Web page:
Overall, the political situation in Europe remains relatively unclear, which is placing Europe at a disadvantage compared to the USA. What’s more, Trump’s policy, which is very inward looking and tailored to the advantage of the USA, is increasingly making itself felt in the foreign exchange markets. This has led to a sustained appreciation of the US dollar. In the short term, the escalating trade dispute is also likely to put far less of a strain on the US economy than on the rest of the world, which should also have a positive impact on the US currency. Overall, US president Trump also continues to hold the “trump” cards in his hand, which ultimately also makes his political style possible.
Global foreign exchange markets have been dominated primarily by geopolitical and trade policy developments during the past few weeks. Uncertainty has been caused not only by the well-known conflicts such as the bilateral trade dispute between the world’s two largest economies, which has become more acute again, but also by new trouble spots with an uncertain outcome, including the danger of war in the Persian Gulf. Ultimately it is not surprising that safe havens such as the Japanese yen and the Swiss franc have been increasingly sought after again recently.
Political issues are also likely to continue to dominate the news in the next few weeks with the most closely tracked event around the globe likely to be the G20 Summit taking place in Japan on 28 and 29 June. This will also feature a meeting between US president Trump and his Chinese counterpart Xi. With the past few weeks resembling a rollercoaster ride as far as the hopes and fears surrounding a solution to the US-Chinese trade dispute are concerned, it is now once again time to keep one’s fingers crossed for a trade-policy break-through. Admittedly, while not everything is likely to have been settled by the end of June as far as a solution to the trade dispute is concerned, signs of détente are likely to predominate and should help reassure the markets.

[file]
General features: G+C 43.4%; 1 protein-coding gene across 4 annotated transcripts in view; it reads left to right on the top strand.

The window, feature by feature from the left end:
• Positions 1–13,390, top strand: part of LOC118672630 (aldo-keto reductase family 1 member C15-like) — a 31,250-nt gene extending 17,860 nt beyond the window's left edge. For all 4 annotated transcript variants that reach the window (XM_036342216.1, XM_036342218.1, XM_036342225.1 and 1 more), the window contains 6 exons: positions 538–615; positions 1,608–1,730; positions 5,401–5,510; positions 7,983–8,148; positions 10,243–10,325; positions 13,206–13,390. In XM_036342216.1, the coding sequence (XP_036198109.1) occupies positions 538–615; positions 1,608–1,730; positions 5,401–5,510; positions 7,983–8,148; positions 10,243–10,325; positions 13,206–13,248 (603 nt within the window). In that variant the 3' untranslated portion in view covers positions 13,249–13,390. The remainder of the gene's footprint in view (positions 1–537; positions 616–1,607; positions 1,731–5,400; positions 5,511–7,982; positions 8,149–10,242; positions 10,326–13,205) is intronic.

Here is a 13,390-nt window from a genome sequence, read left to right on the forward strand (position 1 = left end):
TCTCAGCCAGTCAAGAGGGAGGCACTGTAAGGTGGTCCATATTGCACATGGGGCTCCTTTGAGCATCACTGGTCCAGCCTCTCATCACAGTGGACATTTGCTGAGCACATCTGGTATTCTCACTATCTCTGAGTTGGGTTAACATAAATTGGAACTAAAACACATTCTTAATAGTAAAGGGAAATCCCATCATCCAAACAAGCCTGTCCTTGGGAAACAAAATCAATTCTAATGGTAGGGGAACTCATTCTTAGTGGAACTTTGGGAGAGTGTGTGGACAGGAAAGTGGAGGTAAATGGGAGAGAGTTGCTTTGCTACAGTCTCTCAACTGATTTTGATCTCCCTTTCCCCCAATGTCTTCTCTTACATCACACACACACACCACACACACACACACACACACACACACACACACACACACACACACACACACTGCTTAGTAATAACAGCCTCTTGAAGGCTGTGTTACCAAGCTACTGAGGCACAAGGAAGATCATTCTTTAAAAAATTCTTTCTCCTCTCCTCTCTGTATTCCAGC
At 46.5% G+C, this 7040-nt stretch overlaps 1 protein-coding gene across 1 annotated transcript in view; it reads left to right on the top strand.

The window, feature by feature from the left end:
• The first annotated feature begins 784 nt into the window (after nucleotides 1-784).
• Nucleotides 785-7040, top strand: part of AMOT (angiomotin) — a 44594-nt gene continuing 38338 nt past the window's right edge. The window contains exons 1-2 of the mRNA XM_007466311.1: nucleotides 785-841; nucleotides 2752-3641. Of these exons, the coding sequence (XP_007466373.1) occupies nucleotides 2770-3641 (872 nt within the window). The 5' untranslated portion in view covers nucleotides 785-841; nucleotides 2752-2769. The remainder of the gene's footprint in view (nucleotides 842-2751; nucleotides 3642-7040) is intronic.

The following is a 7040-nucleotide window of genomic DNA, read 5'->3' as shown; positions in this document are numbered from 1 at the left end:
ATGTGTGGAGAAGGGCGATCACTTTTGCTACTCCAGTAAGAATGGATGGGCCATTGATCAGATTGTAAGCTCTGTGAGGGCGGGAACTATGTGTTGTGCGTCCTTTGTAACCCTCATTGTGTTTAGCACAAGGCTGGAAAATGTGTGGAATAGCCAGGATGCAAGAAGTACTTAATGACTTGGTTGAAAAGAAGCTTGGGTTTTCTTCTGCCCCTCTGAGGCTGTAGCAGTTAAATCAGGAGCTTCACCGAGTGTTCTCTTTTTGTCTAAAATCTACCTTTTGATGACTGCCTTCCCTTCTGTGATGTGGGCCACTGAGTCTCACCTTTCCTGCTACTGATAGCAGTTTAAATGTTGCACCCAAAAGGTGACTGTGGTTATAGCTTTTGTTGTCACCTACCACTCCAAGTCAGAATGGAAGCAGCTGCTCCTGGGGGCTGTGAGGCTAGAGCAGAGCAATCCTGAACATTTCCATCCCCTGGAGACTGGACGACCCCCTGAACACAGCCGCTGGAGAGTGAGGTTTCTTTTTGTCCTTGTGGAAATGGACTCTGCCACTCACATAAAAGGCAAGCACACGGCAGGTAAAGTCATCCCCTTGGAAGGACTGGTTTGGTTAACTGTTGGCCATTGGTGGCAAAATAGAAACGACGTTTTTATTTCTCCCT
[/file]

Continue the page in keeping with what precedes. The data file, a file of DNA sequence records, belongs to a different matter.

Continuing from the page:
However, Europe is also by no means short of top-notch political events. And this is not due, as might perhaps be assumed initially, to the still unresolved Brexit question. Admittedly, Westminster will no doubt soon be sharing with us its thoughts on the planned EU withdrawal again. But this time political London will have to share attention with the elections to the European Parliament taking place from 23 to 26 May (“European elections”). As regards the EU-wide vote, the populist parties will probably become stronger. Hand in hand with this, not only will the euro once again be facing the worrying question of the current cohesion of the European international community, but the long-standing political conflict between Brussels and various east European member states also makes it clear how difficult it already is for the EU to speak with one voice. Given the many and varied global challenges the EU is facing, a further weakening would be inopportune at the present time. But this does not seem to worry the deputy Italian prime minister Salvini. Indeed, with the criticism he recently levelled again at the EU’s fiscal rules he has made it abundantly clear that, given the focus on national interests, the shared basic concept and the future of the European Union are faring badly.